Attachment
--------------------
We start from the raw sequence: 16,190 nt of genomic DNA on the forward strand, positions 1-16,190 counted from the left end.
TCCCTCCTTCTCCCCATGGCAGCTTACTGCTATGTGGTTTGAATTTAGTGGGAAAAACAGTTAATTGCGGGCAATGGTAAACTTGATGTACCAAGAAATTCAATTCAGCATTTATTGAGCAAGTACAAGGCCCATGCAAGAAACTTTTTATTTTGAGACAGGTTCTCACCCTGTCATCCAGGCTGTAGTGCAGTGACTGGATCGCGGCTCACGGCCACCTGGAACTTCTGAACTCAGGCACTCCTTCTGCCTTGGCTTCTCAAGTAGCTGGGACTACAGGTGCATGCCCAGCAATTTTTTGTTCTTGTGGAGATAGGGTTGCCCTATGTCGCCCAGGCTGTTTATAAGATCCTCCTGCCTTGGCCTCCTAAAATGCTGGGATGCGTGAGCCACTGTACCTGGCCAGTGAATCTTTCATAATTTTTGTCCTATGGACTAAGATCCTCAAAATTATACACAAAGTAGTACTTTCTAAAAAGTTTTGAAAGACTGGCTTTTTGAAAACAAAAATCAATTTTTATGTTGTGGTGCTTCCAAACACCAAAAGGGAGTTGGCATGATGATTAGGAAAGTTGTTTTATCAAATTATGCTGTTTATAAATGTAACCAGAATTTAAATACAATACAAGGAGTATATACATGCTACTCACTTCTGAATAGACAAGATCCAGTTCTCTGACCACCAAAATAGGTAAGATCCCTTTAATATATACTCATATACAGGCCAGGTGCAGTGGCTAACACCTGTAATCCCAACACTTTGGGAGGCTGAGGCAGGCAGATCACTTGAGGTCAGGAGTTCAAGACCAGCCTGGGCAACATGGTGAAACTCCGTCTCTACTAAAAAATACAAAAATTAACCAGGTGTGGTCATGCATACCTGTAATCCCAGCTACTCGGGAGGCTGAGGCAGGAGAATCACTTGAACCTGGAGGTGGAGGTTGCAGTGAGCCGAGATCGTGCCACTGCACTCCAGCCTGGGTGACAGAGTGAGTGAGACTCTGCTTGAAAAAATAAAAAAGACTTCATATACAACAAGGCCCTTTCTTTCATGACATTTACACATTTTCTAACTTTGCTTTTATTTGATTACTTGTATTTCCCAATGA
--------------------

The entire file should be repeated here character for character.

We start from the raw sequence: 16,190 nt of genomic DNA on the forward strand, positions 1-16,190 counted from the left end.
TCCCTCCTTCTCCCCATGGCAGCTTACTGCTATGTGGTTTGAATTTAGTGGGAAAAACAGTTAATTGCGGGCAATGGTAAACTTGATGTACCAAGAAATTCAATTCAGCATTTATTGAGCAAGTACAAGGCCCATGCAAGAAACTTTTTATTTTGAGACAGGTTCTCACCCTGTCATCCAGGCTGTAGTGCAGTGACTGGATCGCGGCTCACGGCCACCTGGAACTTCTGAACTCAGGCACTCCTTCTGCCTTGGCTTCTCAAGTAGCTGGGACTACAGGTGCATGCCCAGCAATTTTTTGTTCTTGTGGAGATAGGGTTGCCCTATGTCGCCCAGGCTGTTTATAAGATCCTCCTGCCTTGGCCTCCTAAAATGCTGGGATGCGTGAGCCACTGTACCTGGCCAGTGAATCTTTCATAATTTTTGTCCTATGGACTAAGATCCTCAAAATTATACACAAAGTAGTACTTTCTAAAAAGTTTTGAAAGACTGGCTTTTTGAAAACAAAAATCAATTTTTATGTTGTGGTGCTTCCAAACACCAAAAGGGAGTTGGCATGATGATTAGGAAAGTTGTTTTATCAAATTATGCTGTTTATAAATGTAACCAGAATTTAAATACAATACAAGGAGTATATACATGCTACTCACTTCTGAATAGACAAGATCCAGTTCTCTGACCACCAAAATAGGTAAGATCCCTTTAATATATACTCATATACAGGCCAGGTGCAGTGGCTAACACCTGTAATCCCAACACTTTGGGAGGCTGAGGCAGGCAGATCACTTGAGGTCAGGAGTTCAAGACCAGCCTGGGCAACATGGTGAAACTCCGTCTCTACTAAAAAATACAAAAATTAACCAGGTGTGGTCATGCATACCTGTAATCCCAGCTACTCGGGAGGCTGAGGCAGGAGAATCACTTGAACCTGGAGGTGGAGGTTGCAGTGAGCCGAGATCGTGCCACTGCACTCCAGCCTGGGTGACAGAGTGAGTGAGACTCTGCTTGAAAAAATAAAAAAGACTTCATATACAACAAGGCCCTTTCTTTCATGACATTTACACATTTTCTAACTTTGCTTTTATTTGATTACTTGTATTTCCCAATGA